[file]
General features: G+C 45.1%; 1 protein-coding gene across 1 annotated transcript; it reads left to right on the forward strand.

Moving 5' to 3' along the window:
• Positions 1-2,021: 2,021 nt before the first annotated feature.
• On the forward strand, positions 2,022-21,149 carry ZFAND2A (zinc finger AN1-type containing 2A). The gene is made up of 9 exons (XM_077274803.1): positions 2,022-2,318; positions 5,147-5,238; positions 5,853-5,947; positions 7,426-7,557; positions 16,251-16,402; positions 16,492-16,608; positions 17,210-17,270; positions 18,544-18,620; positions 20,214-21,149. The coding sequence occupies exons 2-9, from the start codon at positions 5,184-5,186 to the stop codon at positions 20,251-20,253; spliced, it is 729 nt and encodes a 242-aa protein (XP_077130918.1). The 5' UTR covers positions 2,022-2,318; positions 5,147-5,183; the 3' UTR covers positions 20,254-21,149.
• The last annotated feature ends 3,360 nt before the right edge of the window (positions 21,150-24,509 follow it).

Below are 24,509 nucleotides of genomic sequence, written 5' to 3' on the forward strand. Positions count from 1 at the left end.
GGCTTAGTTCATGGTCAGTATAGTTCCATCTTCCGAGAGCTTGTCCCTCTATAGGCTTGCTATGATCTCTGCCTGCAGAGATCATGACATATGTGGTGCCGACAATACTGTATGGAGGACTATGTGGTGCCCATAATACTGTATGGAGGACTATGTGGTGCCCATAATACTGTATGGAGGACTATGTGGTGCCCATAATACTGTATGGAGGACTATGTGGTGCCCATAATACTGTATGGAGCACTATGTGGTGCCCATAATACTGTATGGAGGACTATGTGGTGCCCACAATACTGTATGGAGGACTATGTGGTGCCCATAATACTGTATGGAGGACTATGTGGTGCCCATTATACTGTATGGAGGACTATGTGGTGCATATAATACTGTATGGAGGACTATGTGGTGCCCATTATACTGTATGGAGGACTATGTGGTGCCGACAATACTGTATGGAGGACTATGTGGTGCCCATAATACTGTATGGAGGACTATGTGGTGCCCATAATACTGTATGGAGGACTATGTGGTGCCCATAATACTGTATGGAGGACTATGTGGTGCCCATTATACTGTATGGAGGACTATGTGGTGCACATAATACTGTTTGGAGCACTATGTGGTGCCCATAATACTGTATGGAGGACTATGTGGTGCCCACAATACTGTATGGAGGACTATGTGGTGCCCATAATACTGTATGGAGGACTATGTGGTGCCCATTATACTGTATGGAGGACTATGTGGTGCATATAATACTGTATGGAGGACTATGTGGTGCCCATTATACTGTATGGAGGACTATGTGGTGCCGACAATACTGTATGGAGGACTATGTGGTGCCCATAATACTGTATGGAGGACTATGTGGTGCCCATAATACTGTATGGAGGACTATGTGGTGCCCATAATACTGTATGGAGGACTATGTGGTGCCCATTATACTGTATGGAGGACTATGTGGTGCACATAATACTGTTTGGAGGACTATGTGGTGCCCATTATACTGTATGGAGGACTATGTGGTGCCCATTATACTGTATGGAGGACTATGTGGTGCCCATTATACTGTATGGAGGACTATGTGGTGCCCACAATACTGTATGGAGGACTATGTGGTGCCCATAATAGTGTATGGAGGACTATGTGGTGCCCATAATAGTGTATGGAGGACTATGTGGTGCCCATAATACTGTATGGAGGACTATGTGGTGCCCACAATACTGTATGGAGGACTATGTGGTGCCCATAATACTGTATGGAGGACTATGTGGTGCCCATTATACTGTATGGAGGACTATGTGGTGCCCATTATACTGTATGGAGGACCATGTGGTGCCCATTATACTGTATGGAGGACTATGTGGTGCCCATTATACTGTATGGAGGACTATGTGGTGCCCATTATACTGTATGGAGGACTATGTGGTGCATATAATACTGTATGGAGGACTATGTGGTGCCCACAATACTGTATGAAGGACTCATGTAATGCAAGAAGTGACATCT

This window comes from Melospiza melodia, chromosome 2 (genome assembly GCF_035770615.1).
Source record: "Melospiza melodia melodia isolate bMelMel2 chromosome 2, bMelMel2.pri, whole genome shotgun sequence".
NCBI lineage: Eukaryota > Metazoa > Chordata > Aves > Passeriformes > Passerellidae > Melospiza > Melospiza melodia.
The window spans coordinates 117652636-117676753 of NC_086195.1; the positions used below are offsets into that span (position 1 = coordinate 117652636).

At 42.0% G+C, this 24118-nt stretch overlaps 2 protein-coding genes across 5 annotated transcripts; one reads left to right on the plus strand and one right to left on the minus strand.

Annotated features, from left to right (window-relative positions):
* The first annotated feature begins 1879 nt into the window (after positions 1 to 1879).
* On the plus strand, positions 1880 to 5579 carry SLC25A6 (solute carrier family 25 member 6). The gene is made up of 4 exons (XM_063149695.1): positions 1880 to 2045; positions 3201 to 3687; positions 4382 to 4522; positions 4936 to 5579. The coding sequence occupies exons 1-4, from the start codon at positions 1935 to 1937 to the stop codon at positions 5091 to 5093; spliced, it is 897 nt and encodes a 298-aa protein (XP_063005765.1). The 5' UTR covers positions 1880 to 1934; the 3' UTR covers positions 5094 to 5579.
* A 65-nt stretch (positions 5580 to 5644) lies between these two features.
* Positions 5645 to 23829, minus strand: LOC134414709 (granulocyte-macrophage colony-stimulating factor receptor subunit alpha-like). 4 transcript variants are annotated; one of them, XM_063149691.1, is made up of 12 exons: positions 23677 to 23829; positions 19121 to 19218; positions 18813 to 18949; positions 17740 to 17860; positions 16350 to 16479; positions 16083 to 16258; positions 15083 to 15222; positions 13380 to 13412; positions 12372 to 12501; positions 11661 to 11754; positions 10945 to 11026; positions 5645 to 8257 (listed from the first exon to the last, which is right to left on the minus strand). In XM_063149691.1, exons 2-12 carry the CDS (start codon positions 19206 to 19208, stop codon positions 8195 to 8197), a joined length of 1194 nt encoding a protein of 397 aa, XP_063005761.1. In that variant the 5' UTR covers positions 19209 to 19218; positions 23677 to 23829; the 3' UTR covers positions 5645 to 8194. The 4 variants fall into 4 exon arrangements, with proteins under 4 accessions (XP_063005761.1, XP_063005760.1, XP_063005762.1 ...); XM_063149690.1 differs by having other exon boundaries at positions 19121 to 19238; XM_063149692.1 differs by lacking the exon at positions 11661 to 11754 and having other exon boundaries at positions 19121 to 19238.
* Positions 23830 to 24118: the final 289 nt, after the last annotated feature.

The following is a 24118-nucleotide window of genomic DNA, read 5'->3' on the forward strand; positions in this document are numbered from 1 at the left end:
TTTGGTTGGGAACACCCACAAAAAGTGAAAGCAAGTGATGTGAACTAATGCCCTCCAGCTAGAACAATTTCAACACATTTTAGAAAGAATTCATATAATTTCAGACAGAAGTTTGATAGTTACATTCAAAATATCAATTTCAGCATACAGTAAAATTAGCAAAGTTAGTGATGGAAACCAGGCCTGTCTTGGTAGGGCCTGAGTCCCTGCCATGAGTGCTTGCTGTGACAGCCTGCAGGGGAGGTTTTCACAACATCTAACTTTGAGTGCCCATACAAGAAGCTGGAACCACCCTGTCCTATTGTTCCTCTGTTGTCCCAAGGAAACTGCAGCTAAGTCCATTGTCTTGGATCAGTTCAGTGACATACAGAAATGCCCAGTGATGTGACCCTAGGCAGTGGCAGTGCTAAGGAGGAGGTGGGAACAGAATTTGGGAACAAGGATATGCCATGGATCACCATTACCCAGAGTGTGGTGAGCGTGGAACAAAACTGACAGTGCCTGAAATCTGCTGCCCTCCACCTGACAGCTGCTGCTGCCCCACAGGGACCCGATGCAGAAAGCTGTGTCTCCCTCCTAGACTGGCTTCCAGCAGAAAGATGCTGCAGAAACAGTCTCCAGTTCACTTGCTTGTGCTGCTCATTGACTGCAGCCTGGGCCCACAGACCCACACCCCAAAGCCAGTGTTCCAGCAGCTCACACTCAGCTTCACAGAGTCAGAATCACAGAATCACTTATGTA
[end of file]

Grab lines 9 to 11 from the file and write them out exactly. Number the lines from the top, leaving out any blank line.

Source record: "Melospiza melodia melodia isolate bMelMel2 chromosome 2, bMelMel2.pri, whole genome shotgun sequence".
NCBI lineage: Eukaryota > Metazoa > Chordata > Aves > Passeriformes > Passerellidae > Melospiza > Melospiza melodia.
The window spans coordinates 117652636-117676753 of NC_086195.1; the positions used below are offsets into that span (position 1 = coordinate 117652636).